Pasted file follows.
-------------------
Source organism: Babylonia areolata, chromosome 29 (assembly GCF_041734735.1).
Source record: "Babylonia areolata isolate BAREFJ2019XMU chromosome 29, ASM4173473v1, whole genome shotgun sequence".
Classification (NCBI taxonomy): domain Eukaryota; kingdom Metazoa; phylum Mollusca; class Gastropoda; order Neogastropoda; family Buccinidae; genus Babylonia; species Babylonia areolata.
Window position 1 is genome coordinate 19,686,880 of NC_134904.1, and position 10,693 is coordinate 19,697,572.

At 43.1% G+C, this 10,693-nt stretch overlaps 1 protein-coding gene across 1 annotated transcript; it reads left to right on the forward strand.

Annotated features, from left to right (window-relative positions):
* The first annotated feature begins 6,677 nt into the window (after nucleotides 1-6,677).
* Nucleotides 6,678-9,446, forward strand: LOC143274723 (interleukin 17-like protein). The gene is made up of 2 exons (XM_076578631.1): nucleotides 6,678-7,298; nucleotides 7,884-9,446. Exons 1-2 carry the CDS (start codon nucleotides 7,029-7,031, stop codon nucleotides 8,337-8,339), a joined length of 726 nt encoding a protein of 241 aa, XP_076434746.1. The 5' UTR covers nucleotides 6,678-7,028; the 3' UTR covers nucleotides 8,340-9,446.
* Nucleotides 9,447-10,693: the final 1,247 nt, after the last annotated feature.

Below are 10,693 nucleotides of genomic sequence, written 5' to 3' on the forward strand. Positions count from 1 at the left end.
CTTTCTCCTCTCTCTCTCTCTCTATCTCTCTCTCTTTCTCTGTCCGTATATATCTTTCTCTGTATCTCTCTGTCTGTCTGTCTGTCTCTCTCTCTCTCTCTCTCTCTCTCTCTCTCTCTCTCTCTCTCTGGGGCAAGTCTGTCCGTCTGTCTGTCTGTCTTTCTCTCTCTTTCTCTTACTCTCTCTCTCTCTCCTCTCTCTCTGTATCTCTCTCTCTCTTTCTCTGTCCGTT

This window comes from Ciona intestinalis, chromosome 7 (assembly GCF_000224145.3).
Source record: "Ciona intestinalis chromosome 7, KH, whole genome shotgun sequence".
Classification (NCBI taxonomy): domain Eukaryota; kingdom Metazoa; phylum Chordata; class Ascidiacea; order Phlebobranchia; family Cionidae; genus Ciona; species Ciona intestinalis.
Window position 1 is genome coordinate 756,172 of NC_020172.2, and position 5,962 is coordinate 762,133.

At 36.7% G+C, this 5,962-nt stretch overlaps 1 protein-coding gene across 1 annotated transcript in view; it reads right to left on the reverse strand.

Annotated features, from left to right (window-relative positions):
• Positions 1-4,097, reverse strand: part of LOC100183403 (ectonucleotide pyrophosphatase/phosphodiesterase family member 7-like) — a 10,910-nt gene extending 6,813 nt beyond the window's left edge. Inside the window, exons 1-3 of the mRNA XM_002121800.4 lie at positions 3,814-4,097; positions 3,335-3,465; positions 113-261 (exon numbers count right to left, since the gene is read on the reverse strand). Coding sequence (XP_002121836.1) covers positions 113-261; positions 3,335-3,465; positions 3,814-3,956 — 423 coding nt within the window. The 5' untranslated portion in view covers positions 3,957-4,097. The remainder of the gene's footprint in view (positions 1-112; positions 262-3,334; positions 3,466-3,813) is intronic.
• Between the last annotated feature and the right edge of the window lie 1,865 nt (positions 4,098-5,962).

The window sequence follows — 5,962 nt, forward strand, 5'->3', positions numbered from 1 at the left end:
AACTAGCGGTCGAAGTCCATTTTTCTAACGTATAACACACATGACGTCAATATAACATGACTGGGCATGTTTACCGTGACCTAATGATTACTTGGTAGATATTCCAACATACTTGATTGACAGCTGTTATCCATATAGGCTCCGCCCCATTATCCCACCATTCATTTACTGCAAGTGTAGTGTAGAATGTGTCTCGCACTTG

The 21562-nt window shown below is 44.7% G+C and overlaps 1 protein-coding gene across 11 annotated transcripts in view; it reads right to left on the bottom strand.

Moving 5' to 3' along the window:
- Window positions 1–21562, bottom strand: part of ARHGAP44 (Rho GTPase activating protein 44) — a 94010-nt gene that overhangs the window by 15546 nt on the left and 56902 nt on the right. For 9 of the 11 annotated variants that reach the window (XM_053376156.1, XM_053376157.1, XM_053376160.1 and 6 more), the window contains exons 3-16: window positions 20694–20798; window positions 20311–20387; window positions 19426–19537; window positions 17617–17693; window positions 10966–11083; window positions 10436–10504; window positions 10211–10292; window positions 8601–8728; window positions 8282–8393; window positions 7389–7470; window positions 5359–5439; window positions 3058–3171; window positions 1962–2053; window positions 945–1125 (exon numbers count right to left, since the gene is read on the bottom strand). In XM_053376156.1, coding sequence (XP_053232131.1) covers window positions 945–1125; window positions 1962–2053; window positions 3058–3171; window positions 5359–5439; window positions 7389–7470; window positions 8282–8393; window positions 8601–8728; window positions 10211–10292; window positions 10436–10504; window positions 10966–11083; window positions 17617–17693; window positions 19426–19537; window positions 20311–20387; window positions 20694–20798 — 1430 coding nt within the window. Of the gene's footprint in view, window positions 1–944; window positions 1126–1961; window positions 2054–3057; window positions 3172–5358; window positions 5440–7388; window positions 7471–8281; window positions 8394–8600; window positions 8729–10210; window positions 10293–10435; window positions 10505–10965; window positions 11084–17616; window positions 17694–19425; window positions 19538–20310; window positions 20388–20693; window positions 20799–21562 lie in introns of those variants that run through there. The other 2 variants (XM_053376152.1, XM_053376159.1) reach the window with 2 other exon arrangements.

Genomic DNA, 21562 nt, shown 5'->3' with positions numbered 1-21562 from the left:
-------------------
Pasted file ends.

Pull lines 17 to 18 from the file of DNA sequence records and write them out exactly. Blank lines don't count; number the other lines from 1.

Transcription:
Annotated features, from left to right (window-relative positions):
• Positions 1-4,097, reverse strand: part of LOC100183403 (ectonucleotide pyrophosphatase/phosphodiesterase family member 7-like) — a 10,910-nt gene extending 6,813 nt beyond the window's left edge. Inside the window, exons 1-3 of the mRNA XM_002121800.4 lie at positions 3,814-4,097; positions 3,335-3,465; positions 113-261 (exon numbers count right to left, since the gene is read on the reverse strand). Coding sequence (XP_002121836.1) covers positions 113-261; positions 3,335-3,465; positions 3,814-3,956 — 423 coding nt within the window. The 5' untranslated portion in view covers positions 3,957-4,097. The remainder of the gene's footprint in view (positions 1-112; positions 262-3,334; positions 3,466-3,813) is intronic.